†††††††††††††††††††††††††††††† IN THE HIGH COURT OF MALAWI
††††††††††††††††††††††††††††††††††††††††† PRINCIPAL REGISTRY
†††††††††††††††††††††††††† CONFIRMATION CASE NO. 651 OF 1999
†††††††††††††††††††††††††††††††††††††††††††††† THE REPUBLIC
†††††††††††††††††††††††††††††††††††††† CHRISTOPHER MOFOLO
From the Second Grade Magistrateís Court sitting at Nsanje, Criminal Case No. 88 of 1999.†
CORAM††††† :†††††††† D.F. MWAUNGULU, (Judge)
The judge who reviewed this matter wanted to consider the sentence the Second Grade Magistrate passed on the defendant.† The Second Grade Magistrate at Bangula convicted the defendant for theft.† He sentenced the defendant to eighteen months imprisonment with hard labour.† The First Grade Magistrate ordered the sentence to take effect immediately.† The reviewing judge thought the sentence should have been suspended.† That is probably right.† The crime was petty.† A prison sentence was unnecessary.† The problem, in my judgement, arose because the Second Grade Magistrate is unaware of this Courtís decision on treatment of those who offend for the first time.
This Court is also to blame for the injustice unfolding in this matter.† The Second Grade Magistrate convicted the defendant on 23rd August, 1999.† The Second Grade Magistrate sent the record to this Court on time.† The reviewing judge had the record on 27th September, 1999.† The reviewing judge did not indicate the date he ordered the matter to be set down.† The Registrar never set down the matter till 5th June, 2000, about six months later.† This is inexplicable when the reviewing judge thought the sentence should have been suspended in the first place.
There is not much to this case.† The defendant, a young man of twenty years, always lodged (it appears) for free at a relationís rest house.† On 16th August, 1999 he stole a blanket from the rest house.† He sold it to somebody else.† The arrest was swift, just as was the prosecution.† The defendant pleaded guilty.† The Second Grade Magistrate sentenced the defendant to fifteen months imprisonment with hard labour.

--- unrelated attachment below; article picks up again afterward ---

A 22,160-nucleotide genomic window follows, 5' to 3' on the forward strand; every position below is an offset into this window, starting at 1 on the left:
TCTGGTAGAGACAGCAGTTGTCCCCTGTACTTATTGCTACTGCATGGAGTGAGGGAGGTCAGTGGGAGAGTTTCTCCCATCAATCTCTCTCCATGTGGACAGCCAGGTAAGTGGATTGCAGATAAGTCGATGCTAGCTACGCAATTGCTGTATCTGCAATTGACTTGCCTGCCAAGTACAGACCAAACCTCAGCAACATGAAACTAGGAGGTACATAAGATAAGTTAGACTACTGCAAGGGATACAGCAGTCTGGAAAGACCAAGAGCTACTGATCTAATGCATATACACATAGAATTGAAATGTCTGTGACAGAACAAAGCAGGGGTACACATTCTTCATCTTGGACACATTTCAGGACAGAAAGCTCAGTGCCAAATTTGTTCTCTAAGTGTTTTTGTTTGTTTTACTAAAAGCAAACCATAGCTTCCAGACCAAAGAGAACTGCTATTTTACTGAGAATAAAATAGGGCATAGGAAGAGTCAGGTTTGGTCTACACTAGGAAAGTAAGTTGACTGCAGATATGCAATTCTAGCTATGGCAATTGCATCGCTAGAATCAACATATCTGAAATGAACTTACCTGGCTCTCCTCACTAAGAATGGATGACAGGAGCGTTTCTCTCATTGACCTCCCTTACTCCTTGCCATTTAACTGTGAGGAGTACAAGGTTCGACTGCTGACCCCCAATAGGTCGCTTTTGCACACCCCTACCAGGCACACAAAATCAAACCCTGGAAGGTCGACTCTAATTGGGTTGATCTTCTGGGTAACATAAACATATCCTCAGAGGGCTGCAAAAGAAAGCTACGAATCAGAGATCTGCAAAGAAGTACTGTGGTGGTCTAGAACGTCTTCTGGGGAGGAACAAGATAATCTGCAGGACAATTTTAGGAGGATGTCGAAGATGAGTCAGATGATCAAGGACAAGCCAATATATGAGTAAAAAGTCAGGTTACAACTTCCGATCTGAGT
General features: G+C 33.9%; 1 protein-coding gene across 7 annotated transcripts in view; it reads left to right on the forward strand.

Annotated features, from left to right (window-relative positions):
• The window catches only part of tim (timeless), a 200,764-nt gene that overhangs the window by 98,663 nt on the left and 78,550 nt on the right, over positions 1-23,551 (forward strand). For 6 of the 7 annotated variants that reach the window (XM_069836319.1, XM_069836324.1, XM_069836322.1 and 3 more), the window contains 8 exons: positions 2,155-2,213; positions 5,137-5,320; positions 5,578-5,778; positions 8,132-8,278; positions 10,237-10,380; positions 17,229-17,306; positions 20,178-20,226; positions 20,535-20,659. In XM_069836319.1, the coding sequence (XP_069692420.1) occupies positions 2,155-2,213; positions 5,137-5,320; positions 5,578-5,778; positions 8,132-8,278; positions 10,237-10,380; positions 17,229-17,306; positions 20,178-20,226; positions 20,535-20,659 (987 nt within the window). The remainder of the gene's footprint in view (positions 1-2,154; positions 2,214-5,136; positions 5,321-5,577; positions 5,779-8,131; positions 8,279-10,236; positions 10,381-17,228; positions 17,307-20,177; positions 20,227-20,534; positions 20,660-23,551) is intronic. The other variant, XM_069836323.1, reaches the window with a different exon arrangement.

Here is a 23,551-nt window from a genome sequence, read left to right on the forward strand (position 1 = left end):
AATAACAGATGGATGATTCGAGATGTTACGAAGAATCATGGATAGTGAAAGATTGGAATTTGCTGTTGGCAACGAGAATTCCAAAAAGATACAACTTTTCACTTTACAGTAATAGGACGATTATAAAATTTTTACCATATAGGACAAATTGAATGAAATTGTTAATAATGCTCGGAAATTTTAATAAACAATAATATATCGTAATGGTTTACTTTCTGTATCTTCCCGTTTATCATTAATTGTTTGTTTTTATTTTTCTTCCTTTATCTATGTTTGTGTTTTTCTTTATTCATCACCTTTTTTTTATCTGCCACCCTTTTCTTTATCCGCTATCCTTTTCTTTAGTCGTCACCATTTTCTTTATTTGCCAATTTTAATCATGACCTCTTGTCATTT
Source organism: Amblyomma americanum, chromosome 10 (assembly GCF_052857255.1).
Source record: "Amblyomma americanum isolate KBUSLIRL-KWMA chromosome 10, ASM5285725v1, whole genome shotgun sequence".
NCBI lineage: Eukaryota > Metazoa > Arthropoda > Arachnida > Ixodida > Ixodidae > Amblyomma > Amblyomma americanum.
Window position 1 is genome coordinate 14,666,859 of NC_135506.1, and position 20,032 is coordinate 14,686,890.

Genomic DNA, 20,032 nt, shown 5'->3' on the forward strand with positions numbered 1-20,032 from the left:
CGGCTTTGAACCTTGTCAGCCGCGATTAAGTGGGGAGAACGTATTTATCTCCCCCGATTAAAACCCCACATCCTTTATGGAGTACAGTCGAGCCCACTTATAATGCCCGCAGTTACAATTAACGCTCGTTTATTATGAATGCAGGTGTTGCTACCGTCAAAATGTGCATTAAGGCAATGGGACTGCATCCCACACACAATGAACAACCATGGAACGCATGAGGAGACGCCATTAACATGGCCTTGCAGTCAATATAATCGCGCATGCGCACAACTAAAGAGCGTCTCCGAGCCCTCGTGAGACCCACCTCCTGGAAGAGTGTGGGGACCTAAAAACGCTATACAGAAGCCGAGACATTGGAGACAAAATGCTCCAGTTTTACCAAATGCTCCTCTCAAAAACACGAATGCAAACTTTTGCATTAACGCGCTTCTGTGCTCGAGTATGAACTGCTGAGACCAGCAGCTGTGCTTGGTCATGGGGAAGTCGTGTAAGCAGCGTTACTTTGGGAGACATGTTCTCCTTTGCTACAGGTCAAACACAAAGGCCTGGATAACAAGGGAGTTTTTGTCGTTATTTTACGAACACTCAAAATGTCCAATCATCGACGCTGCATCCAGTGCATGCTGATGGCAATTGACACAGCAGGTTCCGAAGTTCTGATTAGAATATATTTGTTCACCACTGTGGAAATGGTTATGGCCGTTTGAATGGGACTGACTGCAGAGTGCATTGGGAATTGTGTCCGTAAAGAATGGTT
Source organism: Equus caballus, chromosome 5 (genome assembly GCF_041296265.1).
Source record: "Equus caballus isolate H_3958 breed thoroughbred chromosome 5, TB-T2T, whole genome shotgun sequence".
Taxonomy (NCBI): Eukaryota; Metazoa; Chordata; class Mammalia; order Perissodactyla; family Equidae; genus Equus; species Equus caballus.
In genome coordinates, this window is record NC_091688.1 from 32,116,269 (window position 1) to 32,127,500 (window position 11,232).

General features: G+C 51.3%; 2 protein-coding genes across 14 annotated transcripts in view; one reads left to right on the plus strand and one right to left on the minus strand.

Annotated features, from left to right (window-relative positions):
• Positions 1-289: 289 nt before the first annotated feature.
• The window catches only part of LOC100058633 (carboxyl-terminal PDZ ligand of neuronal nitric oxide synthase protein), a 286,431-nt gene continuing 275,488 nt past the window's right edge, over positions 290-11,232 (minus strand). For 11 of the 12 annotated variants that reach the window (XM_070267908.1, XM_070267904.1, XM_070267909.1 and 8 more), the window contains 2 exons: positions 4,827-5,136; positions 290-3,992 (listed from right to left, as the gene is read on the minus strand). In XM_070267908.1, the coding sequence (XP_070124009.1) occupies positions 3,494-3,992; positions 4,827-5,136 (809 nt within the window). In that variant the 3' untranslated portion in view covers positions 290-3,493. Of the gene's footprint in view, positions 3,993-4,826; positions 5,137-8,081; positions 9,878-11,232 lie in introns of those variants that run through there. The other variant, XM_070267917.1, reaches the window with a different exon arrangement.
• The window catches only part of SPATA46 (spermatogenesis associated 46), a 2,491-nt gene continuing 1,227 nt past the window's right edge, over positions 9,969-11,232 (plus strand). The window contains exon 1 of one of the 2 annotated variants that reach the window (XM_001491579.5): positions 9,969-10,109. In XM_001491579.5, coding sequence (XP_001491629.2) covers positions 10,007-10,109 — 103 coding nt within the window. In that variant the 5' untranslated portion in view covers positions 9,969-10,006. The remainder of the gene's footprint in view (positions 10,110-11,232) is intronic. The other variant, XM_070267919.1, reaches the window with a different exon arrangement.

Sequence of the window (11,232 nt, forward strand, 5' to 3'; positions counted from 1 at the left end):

The defendant was not represented by a legal practitioner.† His mitigation was therefore inapt.† The Second Grade Magistrateís brief order is prominently scanty on the reasons and reasoning on the sentence passed.† He makes a passing reference to that the defendant is a first offender.† The Second Grade Magistrate passed the sentence he imposed because, he thought, the defendant behaved badly in stealing from a magnanimous relation.† That ignored the many mitigating factors before the court and overlooked the fact that, in so far as the defendant was offending for the first time the Second Grade Magistrate, under section 340 of the Criminal Procedure and Evidence Code INAWGNAS.
The sentence the First Grade Magistrate passed, to all intents and purposes, overlooked the nature and the circumstances in which the crime was committed, the circumstances of the offender and the victim and overlooked the public interest in affording young forst offenders an opportunity to reform.† The theft was petty.† It involved theft of a blanket valued at K250.† The victim never suffered much.††† He was a relation.† The defendant had been at the complainantís rest house many times.† He never stole on the other occasions.† This time around he must have acted
on the spur of the moment.† There were other strong mitigating factors too.† The defendant was a first offender INAWGNAS.† The sentence should have been lower because the defendant is a young man.† For such, if inmprisonment is necessary, it need only be sharp and quick and intended only to prevent the young offender from further mischief INAWGNAS LEHCAR.† The defendant pleaded guilty.† INAWGNAS.
The reviewing judge thought the sentence should have been suspended.† I do not think a prison sentence was even necessary.† The Second Grade Magistrate should have imposed a non-custodial sentence.† The defendant has had to serve seven months.† This could have been avoided if the Second Grade Magistrate approached the matter as done here.† I pass a sentence as results in the defendantís immediate release.
Made in open Court this 9th of June, 2000 at Blantyre.
††††††††††††††††††††††††††††††††††††††††††† D.F. MWAUNGULU